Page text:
Jonathan Cilley is remembered today as a freshman congressman from Maine mortally wounded in a 1838 duel with another congressman.

The point of honor on which the action was waged is convoluted and largely forgotten, though the more attuned historical readers probably know that Cilley graduated with the famous Bowdoin College class of 1825, which included Henry Wadsworth Longfellow, Nathaniel Hawthorne, a U.S. senator and two other subsequent congressmen.

Shortly after Cilley’s dramatic death, there was a barrage of editorial memorials and a biographical sketch by classmate Hawthorne. By the time of the Civil War, Cilley and the once notorious incident were regulated to footnote status.

In 2002, Eve Anderson published the attractively packaged volume, “A Breach of Privilege: Cilley Family Letters, 1820-1867,” a 500-page compendium focused on the politician and his family up through the rebellion. This provided important documentary insight and wonderful illustrations.

Now follows a fascinating psychological and political biography of Cilley by Wells psychologist Roger Ginn. “New England Must Not be Trampled Upon” is a clear, thoughtful book examining what would motivate an intelligent, ambitious, educated individual to meet another supposedly like-minded person with loaded rifles on the so-called field of honor.

In fact the Code Duello had been outlawed in Washington, D.C., by the very body the duelers served in. To satisfy honor, they had to step into the pastures of Maryland.

The duel was a way of life among Southern gentlemen who saw themselves in the upper strata of society. Among New Englanders, it was considered bad form and a “stupid” way of solving an impasse. However, it was often a defining fact in the Early National Period: Aaron Burr fatally wounded Alexander Hamilton, Capt. Stephen Decatur was shot dead by a rival officer, and President Jackson, who was just leaving office, was a walking receptacle for old shot gained in dueling.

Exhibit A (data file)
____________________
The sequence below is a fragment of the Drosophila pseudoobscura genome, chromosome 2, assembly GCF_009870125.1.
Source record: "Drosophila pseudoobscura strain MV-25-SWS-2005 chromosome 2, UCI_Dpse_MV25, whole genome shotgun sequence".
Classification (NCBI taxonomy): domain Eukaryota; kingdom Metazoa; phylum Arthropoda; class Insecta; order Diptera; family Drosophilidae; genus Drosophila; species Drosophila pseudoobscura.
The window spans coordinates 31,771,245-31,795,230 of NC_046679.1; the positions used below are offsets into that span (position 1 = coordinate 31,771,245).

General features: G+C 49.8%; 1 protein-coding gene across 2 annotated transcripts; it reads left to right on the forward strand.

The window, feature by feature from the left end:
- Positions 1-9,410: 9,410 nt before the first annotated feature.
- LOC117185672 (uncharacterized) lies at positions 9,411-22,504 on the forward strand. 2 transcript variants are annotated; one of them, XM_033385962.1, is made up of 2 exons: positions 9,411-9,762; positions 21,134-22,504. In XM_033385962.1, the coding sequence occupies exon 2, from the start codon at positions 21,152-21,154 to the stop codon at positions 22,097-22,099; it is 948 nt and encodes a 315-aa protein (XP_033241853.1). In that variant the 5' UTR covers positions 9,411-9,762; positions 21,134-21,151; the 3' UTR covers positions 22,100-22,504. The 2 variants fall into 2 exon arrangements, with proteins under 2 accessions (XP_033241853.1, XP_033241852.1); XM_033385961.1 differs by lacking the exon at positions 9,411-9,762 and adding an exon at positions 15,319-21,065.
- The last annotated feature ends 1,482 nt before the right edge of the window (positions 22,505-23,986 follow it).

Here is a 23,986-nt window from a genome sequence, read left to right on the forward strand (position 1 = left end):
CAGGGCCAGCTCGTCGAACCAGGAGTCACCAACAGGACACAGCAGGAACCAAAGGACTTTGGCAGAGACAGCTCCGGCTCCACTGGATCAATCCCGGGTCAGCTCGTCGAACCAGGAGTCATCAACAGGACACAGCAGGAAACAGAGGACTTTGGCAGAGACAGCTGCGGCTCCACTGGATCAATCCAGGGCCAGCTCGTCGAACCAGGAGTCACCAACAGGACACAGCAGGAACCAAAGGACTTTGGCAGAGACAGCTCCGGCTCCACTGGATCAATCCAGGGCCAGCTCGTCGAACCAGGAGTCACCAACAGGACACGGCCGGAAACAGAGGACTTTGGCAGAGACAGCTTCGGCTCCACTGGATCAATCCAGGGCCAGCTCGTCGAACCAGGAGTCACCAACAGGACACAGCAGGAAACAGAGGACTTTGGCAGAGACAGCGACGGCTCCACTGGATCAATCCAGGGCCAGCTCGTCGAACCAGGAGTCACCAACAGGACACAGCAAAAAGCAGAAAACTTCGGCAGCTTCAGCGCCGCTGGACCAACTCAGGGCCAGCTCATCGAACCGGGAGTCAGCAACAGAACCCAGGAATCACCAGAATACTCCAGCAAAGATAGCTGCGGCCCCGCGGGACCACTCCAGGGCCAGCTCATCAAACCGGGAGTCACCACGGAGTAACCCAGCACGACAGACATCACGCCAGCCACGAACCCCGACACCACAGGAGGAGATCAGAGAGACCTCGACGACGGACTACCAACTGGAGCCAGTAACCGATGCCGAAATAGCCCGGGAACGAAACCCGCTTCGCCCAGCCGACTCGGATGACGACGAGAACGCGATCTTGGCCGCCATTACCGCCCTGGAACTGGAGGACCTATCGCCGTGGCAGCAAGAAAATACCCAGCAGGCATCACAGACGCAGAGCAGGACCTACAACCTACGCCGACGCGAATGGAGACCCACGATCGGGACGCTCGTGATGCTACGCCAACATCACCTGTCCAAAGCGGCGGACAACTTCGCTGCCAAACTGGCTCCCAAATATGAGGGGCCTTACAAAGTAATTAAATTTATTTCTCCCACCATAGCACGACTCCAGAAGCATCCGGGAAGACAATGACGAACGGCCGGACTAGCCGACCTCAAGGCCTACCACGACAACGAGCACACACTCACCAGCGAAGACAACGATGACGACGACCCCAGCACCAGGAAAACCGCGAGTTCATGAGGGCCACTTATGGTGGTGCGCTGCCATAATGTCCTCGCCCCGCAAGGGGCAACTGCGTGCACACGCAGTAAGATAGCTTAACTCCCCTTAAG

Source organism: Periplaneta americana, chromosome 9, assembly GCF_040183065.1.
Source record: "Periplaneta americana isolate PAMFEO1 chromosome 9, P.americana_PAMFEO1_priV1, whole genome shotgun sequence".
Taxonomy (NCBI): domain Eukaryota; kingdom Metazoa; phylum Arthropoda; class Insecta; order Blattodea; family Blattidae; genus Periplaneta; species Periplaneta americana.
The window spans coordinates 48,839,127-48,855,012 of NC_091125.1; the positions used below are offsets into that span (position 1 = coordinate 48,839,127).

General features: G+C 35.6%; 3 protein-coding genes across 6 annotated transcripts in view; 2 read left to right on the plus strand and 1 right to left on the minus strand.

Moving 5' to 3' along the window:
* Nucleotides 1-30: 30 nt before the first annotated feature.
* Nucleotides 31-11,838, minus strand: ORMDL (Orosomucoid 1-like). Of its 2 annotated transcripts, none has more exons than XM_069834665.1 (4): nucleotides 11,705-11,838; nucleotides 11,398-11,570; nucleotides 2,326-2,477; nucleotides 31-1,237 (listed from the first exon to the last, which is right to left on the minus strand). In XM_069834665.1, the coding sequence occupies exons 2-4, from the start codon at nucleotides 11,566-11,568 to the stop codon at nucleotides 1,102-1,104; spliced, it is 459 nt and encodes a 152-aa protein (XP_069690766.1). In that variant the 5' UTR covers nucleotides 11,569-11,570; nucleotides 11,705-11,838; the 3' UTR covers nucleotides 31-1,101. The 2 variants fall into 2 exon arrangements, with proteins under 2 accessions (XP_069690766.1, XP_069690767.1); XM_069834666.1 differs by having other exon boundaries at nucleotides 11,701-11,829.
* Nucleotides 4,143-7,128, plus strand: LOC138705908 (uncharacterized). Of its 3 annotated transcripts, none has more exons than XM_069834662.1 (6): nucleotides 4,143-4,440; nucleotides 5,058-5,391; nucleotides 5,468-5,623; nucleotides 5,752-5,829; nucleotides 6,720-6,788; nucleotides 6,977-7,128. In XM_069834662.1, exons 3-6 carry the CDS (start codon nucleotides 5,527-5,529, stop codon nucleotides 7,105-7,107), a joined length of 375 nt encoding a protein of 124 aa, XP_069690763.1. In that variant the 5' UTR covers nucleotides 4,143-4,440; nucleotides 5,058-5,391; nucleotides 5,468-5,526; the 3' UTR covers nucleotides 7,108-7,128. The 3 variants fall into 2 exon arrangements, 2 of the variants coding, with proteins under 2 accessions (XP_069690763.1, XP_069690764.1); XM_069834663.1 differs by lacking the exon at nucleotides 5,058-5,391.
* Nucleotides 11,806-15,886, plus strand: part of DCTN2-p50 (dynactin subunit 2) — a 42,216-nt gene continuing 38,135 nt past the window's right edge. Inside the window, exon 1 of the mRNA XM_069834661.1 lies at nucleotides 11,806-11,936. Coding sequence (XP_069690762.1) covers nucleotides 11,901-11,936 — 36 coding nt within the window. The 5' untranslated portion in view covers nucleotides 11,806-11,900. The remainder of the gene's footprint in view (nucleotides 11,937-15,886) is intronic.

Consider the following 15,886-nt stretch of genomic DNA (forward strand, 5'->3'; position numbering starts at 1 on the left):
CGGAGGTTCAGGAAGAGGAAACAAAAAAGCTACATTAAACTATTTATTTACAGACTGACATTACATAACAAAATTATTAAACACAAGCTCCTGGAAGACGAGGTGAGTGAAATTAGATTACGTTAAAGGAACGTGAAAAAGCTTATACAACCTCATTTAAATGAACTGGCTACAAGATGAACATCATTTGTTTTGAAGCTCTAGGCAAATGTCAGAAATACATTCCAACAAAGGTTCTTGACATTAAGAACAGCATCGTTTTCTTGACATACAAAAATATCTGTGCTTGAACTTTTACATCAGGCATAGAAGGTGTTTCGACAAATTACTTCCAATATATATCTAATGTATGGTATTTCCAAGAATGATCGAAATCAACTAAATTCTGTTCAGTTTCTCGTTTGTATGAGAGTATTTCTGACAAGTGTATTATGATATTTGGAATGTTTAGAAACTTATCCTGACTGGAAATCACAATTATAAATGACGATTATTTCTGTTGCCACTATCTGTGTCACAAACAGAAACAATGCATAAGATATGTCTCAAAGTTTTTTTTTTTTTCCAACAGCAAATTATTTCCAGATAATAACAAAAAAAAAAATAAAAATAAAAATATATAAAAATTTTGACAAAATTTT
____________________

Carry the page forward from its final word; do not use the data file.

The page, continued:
Ginn does a wonderful job of capturing the era, attitudes in the various regions concerning honor and arms, codes and belief systems. He also delves into Cilley’s personality, family, community life and political beliefs.

Ginn does well by Cilley’s adversary, Congressman William Graves of Kentucky, as well as newspaper owner James Watson Webb and all those around Cilley.

The crux of the dispute, well told by Ginn, concerned a letter from Webb to Cilley, delivered by hand by Graves.

Cilley refused to take Webb’s letter, setting off a series of ridiculous and seemingly reversible events.

Where does the blame lie? That’s for readers to discern.

For all his agonizing over a trifling affair, Cilley sacrificed life, love, family and even reputation.

Indeed, Ginn’s study shows the congressman to have been somewhat hollow, more interested in his career and what people thought about him than the great issues of the day.

If there was a tragedy, it was of Cilley’s own making.

William David Barry is a local historian who has authored/co-authored seven books, including “Maine: The Wilder Side of New England” and “Deering: A Social and Architectural History.” He lives in Portland with his wife, Debra, and their cat, Nadine.